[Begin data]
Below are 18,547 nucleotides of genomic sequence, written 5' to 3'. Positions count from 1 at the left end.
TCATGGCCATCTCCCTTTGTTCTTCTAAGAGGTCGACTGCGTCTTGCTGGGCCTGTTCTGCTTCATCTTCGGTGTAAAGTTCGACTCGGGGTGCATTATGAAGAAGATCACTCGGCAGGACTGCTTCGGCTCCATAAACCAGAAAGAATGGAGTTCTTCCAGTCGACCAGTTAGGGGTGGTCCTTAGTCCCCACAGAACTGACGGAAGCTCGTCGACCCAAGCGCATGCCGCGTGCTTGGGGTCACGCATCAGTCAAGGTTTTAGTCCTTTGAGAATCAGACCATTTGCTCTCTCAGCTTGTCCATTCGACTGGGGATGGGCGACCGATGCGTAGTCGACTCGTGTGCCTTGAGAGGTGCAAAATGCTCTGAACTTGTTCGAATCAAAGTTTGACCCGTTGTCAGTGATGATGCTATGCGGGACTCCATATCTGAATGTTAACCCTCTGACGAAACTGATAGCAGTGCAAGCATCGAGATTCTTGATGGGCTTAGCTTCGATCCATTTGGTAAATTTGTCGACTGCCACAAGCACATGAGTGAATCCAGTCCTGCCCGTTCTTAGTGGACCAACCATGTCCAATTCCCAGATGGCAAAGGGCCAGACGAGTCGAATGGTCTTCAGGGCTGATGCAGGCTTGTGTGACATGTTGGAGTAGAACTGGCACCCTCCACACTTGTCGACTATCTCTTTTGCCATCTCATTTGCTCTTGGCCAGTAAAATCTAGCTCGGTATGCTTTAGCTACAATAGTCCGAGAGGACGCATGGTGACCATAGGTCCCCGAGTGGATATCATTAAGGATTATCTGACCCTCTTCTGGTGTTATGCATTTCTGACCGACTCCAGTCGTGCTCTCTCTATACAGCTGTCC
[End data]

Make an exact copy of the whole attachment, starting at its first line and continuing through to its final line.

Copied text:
Below are 18,547 nucleotides of genomic sequence, written 5' to 3'. Positions count from 1 at the left end.
TCATGGCCATCTCCCTTTGTTCTTCTAAGAGGTCGACTGCGTCTTGCTGGGCCTGTTCTGCTTCATCTTCGGTGTAAAGTTCGACTCGGGGTGCATTATGAAGAAGATCACTCGGCAGGACTGCTTCGGCTCCATAAACCAGAAAGAATGGAGTTCTTCCAGTCGACCAGTTAGGGGTGGTCCTTAGTCCCCACAGAACTGACGGAAGCTCGTCGACCCAAGCGCATGCCGCGTGCTTGGGGTCACGCATCAGTCAAGGTTTTAGTCCTTTGAGAATCAGACCATTTGCTCTCTCAGCTTGTCCATTCGACTGGGGATGGGCGACCGATGCGTAGTCGACTCGTGTGCCTTGAGAGGTGCAAAATGCTCTGAACTTGTTCGAATCAAAGTTTGACCCGTTGTCAGTGATGATGCTATGCGGGACTCCATATCTGAATGTTAACCCTCTGACGAAACTGATAGCAGTGCAAGCATCGAGATTCTTGATGGGCTTAGCTTCGATCCATTTGGTAAATTTGTCGACTGCCACAAGCACATGAGTGAATCCAGTCCTGCCCGTTCTTAGTGGACCAACCATGTCCAATTCCCAGATGGCAAAGGGCCAGACGAGTCGAATGGTCTTCAGGGCTGATGCAGGCTTGTGTGACATGTTGGAGTAGAACTGGCACCCTCCACACTTGTCGACTATCTCTTTTGCCATCTCATTTGCTCTTGGCCAGTAAAATCTAGCTCGGTATGCTTTAGCTACAATAGTCCGAGAGGACGCATGGTGACCATAGGTCCCCGAGTGGATATCATTAAGGATTATCTGACCCTCTTCTGGTGTTATGCATTTCTGACCGACTCCAGTCGTGCTCTCTCTATACAGCTGTCC